Tomorrow I may tell you about how my phobia of crossing under certain raised drawbridges (didn't know I had that, did you? Well, when was the last time we ever went under a drawbridge together?) and about the vertical-lift bridge in Portsmouth, New Hampshire that I simultaneously adore and fear.
Make Mine Moxie

better red than dread

I hear that Red Sox pitcher "Ladies Love Cool" Bronson Arroyo is playing songs from his new CD at Avalon sometime in July. Uh huh. Again, I say, uh huh.

And that got me thinking: If he suddenly, like, choked onstage, would Mike Timlin or Alan Embree come out from the wings, pick up the guitar, and finish the set?

Cause if so, that'd be awesome.
Tom Lehrer is Smug

define your hate

I like to sit at the ends of Red Line cars for two very important reasons:

1. It lessens by half the number of people who might have to sit next to me, and
2. The little window indentation, if there, makes a dandy armrest.

There's a third, lesser-important reason, and that is that all kinds of lovely racist graffiti can be found on the sill from time to time. This kind of graffiti (or, for the most part, any graffiti) does not exist anywhere else in the car. It's all on the sill. Perhaps it's because a little up-and-coming Klansman can hide his work-in-progress, or at least halfway obscure it, before letting it fly free to enlighten the rest of the world. Whatever the reason, reading it always makes me feel great, because it reaffirms for me the fact that these kooky "White Power" types ain't got the brains God gave a goose. As Gene Wilder said in Blazing Saddles, "They're ... the salt of the earth. You know -- Morons."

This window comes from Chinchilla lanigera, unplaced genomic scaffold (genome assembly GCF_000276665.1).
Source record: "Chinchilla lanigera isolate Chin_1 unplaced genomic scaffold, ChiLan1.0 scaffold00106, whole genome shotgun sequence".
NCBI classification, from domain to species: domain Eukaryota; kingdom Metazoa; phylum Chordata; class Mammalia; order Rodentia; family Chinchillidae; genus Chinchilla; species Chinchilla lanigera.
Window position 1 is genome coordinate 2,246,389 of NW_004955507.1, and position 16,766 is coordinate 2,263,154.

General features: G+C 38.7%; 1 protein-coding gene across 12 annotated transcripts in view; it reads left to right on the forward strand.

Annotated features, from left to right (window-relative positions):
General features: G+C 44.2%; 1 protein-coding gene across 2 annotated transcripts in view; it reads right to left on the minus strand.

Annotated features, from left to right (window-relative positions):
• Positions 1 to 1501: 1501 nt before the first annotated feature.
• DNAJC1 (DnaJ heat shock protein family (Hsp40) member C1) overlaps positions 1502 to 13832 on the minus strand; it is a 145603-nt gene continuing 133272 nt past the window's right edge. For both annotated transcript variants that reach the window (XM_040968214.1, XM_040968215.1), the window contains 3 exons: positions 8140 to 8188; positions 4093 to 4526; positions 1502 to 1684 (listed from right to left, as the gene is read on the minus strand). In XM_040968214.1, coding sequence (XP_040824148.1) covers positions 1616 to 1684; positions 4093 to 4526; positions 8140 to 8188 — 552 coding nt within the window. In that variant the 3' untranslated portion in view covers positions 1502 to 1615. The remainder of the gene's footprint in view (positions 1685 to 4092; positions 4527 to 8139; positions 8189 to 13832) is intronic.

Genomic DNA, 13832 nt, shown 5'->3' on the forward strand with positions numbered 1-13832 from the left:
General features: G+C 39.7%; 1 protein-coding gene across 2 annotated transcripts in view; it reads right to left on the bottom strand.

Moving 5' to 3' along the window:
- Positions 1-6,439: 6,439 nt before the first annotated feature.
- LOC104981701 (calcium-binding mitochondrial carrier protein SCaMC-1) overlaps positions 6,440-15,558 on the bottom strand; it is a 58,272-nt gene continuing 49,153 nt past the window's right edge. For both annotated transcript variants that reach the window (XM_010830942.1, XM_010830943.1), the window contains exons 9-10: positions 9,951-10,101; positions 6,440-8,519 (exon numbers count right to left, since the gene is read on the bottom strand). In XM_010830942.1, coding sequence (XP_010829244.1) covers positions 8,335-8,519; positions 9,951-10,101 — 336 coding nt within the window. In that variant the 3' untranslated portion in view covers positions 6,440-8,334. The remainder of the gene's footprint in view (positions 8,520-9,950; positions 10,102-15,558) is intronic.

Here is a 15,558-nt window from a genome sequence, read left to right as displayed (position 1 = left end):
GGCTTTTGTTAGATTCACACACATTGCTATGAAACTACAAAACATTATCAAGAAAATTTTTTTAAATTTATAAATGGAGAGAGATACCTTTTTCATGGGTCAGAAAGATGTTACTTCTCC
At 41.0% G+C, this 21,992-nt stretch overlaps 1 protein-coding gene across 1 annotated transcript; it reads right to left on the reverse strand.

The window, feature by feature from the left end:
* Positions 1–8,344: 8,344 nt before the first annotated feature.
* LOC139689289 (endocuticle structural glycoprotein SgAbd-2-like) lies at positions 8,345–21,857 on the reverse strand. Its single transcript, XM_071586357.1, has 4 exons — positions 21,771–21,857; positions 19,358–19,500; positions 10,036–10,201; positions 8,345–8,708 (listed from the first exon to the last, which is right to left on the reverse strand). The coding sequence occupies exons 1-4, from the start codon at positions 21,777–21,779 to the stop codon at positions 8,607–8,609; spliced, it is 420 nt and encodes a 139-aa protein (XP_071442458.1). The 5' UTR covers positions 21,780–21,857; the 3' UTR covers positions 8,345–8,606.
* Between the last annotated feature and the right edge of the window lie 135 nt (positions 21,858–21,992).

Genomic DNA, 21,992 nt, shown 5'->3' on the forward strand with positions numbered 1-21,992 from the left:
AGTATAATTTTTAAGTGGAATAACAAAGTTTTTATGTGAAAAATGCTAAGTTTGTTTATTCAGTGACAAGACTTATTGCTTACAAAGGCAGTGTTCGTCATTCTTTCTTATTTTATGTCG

Considering the trains pass through Dorchester, Quincy and Marblehead, it's no wonder such bon mots get scribbled hastily on the sills. I mean, there's a Southie kid right now, as I type this, who's sitting at the end of a Red Line train with his Red Sox cap on backwards, just passing the time thinking about how he quite dislikes the chinks, and then he wonders "Well gee, how can I share this message with others? How can I express my feelings succinctly and wholly, without compromising the integrity of my thoughts?" And then he reaches into his pocket and quite by accident finds a Sharpie...

...and tomorrow when I go to work and ride on the sill, I'll find "I Hate chink's" scribbled almost incomprehensibly near my arm. I always tend to move my arm away from the writing, lest it rub off.

I only bring this up because today, while riding the Red Line home, I found this impressive piece of wisdom written near my arm:
fuck all
Nigga black
spic Latin
gooks asia & Middle east
And I went "Whoa! Hey! Thanks for taking the time to carefully define each term there, pal!" It was a charming little dictionary and quite enlightening to boot -- I didn't realize 'gook' had branched out to the middle east as well. Was there like some kind of bigot conference where this definition change took place? "Gentlemen, distinguished Chairman, I hereby propose that the term 'gook', usually reserved for those of Asian descent that we don't like, also be amended to include any and all peoples of Arabic lineage currently residing in the Middle East, since I figure we hate them all equally." "The chair recognizes the delegate from the Peckerwoods, but wonders what you think is so wrong with 'raghead' in the first place."

All I know is that the bookly fellow who scrawled the index of hate on the sill is going to feel mighty confused when that Roman centurion stomps the living crap out of him for malinging that beautiful, scholarly, dead language.